Thoughts and tips on information security and privacy in an increasingly digital life


Ransomware, part 2: The “No more ransom” project, and how to protect yourself against ransomware

19 Apr , 2017, 13.31 Linus Nyman


Just because you’re paranoid doesn’t mean they aren’t trying to infect your computer with ransomware…

Ransomware is an unpleasant and growing phenomenon. It’s a kind of malware that will encrypt the data on your computer and then demand a ransom in exchange for the password needed to decrypt it.

Now law enforcement agencies and IT security specialists have joined forces against ransomware, resulting in the project “No more ransom.” Its goal is both to help people avoid ransomware as well as to help decrypt infected computers – without having to pay the ransom.

You can find No more ransom at The site is available in over a dozen languages and has a lot of useful information. Stuff like:

  • Questions and answers about ransomware (including a lot of pictures of actual ransomware)
  • Advice on how to protect yourself against ransomware
  • Tools to decrypt infected computers (available for certain types of ransomware)
  • A “Crypto Sheriff” that can help victims figure out if there is a program that can decrypt whatever kind of ransomware they’ve been infected with.

Infecting other people’s computers with ransomware is a crime. The site also has information about how to report that crime if you’ve been on the receiving end of ransomware.

How to protect yourself against ransomware - and the project No more ransom

Got ransomware? Want to avoid getting ransomware? Check out project “No more ransom”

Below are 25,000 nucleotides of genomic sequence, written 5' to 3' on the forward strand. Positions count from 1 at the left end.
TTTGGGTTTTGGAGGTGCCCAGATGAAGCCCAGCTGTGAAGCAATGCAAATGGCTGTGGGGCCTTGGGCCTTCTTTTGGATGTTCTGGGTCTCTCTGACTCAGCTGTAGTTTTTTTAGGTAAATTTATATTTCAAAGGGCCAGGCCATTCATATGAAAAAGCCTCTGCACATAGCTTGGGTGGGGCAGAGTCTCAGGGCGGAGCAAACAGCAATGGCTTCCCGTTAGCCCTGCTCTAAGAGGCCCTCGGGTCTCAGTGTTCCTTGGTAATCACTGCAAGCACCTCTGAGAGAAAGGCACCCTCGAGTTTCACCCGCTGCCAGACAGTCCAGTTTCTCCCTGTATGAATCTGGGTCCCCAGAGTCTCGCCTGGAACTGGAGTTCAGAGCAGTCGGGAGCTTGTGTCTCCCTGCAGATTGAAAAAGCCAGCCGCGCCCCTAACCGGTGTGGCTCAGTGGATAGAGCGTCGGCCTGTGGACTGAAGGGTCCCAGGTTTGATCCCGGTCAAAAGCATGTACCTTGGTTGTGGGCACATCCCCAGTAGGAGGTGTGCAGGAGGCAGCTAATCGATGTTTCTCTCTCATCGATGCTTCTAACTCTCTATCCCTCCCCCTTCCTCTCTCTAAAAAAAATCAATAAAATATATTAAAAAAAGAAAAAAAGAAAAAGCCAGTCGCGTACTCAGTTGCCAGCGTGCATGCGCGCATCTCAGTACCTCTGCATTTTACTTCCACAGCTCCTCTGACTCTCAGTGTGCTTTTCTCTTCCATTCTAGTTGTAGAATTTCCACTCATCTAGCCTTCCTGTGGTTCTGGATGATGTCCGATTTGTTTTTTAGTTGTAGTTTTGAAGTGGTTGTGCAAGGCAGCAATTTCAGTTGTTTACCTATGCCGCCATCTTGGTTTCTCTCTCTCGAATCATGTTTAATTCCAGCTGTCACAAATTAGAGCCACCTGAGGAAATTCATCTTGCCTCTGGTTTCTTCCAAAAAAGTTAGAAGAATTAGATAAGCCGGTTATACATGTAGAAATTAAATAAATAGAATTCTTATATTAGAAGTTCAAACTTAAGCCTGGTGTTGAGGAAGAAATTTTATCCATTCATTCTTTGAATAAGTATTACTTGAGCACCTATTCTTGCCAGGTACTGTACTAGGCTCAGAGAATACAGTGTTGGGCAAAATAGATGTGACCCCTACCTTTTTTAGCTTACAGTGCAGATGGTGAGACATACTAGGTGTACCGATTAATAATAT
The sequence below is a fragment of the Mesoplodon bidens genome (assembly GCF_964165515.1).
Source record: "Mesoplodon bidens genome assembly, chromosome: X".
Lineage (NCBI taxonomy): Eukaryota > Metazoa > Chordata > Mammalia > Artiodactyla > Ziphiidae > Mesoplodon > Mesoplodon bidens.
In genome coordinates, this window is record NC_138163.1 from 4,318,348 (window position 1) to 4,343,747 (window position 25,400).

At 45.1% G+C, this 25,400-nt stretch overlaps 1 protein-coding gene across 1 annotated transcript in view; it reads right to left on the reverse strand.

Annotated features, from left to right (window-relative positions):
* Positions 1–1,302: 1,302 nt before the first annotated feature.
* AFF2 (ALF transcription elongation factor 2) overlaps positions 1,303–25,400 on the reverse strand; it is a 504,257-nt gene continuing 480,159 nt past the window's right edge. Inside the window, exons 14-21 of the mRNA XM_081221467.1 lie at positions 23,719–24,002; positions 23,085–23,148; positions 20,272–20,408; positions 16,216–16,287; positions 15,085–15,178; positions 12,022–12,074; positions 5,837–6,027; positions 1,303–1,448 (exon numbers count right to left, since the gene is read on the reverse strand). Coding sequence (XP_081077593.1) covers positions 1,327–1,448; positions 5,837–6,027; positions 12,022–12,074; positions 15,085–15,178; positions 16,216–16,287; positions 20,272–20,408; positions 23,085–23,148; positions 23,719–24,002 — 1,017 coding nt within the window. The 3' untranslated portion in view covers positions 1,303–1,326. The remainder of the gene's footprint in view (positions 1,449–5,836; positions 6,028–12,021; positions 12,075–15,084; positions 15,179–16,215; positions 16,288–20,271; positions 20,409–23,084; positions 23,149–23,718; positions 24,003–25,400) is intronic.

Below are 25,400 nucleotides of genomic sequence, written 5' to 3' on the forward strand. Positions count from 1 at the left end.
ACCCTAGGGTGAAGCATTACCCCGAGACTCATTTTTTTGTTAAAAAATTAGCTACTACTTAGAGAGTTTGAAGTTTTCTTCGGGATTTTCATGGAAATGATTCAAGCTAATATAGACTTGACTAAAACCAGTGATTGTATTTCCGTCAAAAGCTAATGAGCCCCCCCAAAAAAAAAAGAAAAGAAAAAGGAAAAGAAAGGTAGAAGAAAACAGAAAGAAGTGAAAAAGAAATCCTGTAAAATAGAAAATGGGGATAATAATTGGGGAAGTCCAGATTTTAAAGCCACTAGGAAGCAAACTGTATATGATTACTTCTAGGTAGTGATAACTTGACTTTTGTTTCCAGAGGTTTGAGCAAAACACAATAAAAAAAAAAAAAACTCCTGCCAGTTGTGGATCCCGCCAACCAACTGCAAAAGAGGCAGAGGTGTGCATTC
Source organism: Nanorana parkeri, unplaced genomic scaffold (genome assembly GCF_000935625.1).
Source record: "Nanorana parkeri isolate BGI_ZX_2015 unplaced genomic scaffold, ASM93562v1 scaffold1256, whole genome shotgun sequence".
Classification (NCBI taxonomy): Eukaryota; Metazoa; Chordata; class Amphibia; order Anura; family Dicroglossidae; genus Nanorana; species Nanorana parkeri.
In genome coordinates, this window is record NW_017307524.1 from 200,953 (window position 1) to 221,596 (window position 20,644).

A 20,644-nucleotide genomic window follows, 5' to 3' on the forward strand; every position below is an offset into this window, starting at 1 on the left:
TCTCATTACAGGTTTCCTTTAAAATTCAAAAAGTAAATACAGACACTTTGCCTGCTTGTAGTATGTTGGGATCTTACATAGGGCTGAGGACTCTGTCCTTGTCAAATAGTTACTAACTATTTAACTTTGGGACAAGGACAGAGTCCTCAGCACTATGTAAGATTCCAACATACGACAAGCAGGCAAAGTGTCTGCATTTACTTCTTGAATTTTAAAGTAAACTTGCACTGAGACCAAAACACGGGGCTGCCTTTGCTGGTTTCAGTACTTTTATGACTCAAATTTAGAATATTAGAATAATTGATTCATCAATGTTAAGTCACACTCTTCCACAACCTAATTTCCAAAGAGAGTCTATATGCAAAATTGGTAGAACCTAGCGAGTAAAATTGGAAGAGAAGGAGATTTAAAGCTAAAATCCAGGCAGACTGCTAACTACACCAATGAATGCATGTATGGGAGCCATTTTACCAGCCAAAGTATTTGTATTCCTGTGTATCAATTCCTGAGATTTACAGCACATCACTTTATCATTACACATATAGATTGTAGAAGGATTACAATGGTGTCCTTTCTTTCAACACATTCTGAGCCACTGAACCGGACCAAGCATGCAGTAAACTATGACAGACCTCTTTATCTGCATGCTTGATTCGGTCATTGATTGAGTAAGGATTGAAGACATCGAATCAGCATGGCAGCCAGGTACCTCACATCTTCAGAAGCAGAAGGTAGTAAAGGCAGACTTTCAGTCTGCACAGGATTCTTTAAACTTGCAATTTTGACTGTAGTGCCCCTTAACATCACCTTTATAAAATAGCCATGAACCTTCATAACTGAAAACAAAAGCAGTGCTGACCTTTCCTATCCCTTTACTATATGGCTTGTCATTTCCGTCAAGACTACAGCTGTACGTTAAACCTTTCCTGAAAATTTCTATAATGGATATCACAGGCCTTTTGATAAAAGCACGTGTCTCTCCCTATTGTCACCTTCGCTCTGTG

No more ransom: How to protect yourself against ransomware

No more ransom can’t decrypt all flavours of ransomware, so it’s still important to be careful when moving about online. And if you want more specifics regarding what “be careful” means, you need look no further for ransomware prevention guidelines than… you guessed it: I’ll conclude with an abbreviated version of their prevention guidelines. (For the full text, visit their site.)

  1. Make back-ups! (And back up your back-ups)
  2. Use robust antivirus software
  3. Keep your software up to date
  4. Trust no one. Literally. Never open attachments in emails from people you don’t know.
  5. Enable the “Show file extensions” option in the Windows setting on your computer. Stay away from file extensions like .exe, .vbs, and .scr.
  6. If you discover a rogue or unknown process on your machine, disconnect all network connections (including the Internet)


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